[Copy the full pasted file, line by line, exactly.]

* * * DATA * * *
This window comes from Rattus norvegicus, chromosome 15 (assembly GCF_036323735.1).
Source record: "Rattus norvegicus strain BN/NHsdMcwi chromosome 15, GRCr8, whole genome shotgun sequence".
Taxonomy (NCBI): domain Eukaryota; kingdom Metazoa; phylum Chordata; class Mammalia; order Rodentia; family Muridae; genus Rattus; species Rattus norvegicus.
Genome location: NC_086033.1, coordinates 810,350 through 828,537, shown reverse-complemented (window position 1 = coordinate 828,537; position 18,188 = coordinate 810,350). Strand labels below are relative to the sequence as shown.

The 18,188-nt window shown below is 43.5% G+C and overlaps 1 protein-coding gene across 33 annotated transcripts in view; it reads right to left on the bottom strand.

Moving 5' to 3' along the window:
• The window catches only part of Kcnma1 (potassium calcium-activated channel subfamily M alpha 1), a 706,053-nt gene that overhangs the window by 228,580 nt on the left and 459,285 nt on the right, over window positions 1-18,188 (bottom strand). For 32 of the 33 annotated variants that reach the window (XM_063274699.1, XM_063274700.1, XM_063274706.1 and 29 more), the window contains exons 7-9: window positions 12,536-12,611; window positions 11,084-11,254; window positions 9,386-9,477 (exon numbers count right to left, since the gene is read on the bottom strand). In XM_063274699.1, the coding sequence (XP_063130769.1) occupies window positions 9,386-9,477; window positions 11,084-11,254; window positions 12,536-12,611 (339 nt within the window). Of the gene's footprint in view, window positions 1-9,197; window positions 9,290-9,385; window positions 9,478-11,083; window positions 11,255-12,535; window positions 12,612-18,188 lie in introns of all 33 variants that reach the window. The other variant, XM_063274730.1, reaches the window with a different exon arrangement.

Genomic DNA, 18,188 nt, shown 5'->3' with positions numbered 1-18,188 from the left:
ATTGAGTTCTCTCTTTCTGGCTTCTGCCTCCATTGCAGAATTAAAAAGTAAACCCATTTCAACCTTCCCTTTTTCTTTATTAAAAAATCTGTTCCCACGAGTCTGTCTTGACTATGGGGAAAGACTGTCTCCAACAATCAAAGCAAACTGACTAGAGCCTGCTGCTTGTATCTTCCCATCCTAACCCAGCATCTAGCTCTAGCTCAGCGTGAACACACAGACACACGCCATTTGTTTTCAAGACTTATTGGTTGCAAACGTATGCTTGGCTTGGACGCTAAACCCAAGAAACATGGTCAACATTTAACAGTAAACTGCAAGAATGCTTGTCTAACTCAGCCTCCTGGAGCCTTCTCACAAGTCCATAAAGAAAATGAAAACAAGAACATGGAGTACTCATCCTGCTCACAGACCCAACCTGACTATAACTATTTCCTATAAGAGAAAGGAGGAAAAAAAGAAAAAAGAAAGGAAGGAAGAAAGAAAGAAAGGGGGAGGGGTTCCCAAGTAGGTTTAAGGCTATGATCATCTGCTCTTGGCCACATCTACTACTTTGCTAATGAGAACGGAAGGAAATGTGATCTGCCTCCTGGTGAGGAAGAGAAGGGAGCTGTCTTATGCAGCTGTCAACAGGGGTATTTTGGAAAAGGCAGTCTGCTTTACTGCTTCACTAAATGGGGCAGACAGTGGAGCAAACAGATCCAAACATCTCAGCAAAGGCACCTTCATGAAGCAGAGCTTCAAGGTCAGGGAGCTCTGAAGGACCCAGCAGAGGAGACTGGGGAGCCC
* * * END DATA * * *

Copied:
This window comes from Rattus norvegicus, chromosome 15 (assembly GCF_036323735.1).
Source record: "Rattus norvegicus strain BN/NHsdMcwi chromosome 15, GRCr8, whole genome shotgun sequence".
Taxonomy (NCBI): domain Eukaryota; kingdom Metazoa; phylum Chordata; class Mammalia; order Rodentia; family Muridae; genus Rattus; species Rattus norvegicus.
Genome location: NC_086033.1, coordinates 810,350 through 828,537, shown reverse-complemented (window position 1 = coordinate 828,537; position 18,188 = coordinate 810,350). Strand labels below are relative to the sequence as shown.

The 18,188-nt window shown below is 43.5% G+C and overlaps 1 protein-coding gene across 33 annotated transcripts in view; it reads right to left on the bottom strand.

Moving 5' to 3' along the window:
• The window catches only part of Kcnma1 (potassium calcium-activated channel subfamily M alpha 1), a 706,053-nt gene that overhangs the window by 228,580 nt on the left and 459,285 nt on the right, over window positions 1-18,188 (bottom strand). For 32 of the 33 annotated variants that reach the window (XM_063274699.1, XM_063274700.1, XM_063274706.1 and 29 more), the window contains exons 7-9: window positions 12,536-12,611; window positions 11,084-11,254; window positions 9,386-9,477 (exon numbers count right to left, since the gene is read on the bottom strand). In XM_063274699.1, the coding sequence (XP_063130769.1) occupies window positions 9,386-9,477; window positions 11,084-11,254; window positions 12,536-12,611 (339 nt within the window). Of the gene's footprint in view, window positions 1-9,197; window positions 9,290-9,385; window positions 9,478-11,083; window positions 11,255-12,535; window positions 12,612-18,188 lie in introns of all 33 variants that reach the window. The other variant, XM_063274730.1, reaches the window with a different exon arrangement.

Genomic DNA, 18,188 nt, shown 5'->3' with positions numbered 1-18,188 from the left:
ATTGAGTTCTCTCTTTCTGGCTTCTGCCTCCATTGCAGAATTAAAAAGTAAACCCATTTCAACCTTCCCTTTTTCTTTATTAAAAAATCTGTTCCCACGAGTCTGTCTTGACTATGGGGAAAGACTGTCTCCAACAATCAAAGCAAACTGACTAGAGCCTGCTGCTTGTATCTTCCCATCCTAACCCAGCATCTAGCTCTAGCTCAGCGTGAACACACAGACACACGCCATTTGTTTTCAAGACTTATTGGTTGCAAACGTATGCTTGGCTTGGACGCTAAACCCAAGAAACATGGTCAACATTTAACAGTAAACTGCAAGAATGCTTGTCTAACTCAGCCTCCTGGAGCCTTCTCACAAGTCCATAAAGAAAATGAAAACAAGAACATGGAGTACTCATCCTGCTCACAGACCCAACCTGACTATAACTATTTCCTATAAGAGAAAGGAGGAAAAAAAGAAAAAAGAAAGGAAGGAAGAAAGAAAGAAAGGGGGAGGGGTTCCCAAGTAGGTTTAAGGCTATGATCATCTGCTCTTGGCCACATCTACTACTTTGCTAATGAGAACGGAAGGAAATGTGATCTGCCTCCTGGTGAGGAAGAGAAGGGAGCTGTCTTATGCAGCTGTCAACAGGGGTATTTTGGAAAAGGCAGTCTGCTTTACTGCTTCACTAAATGGGGCAGACAGTGGAGCAAACAGATCCAAACATCTCAGCAAAGGCACCTTCATGAAGCAGAGCTTCAAGGTCAGGGAGCTCTGAAGGACCCAGCAGAGGAGACTGGGGAGCCC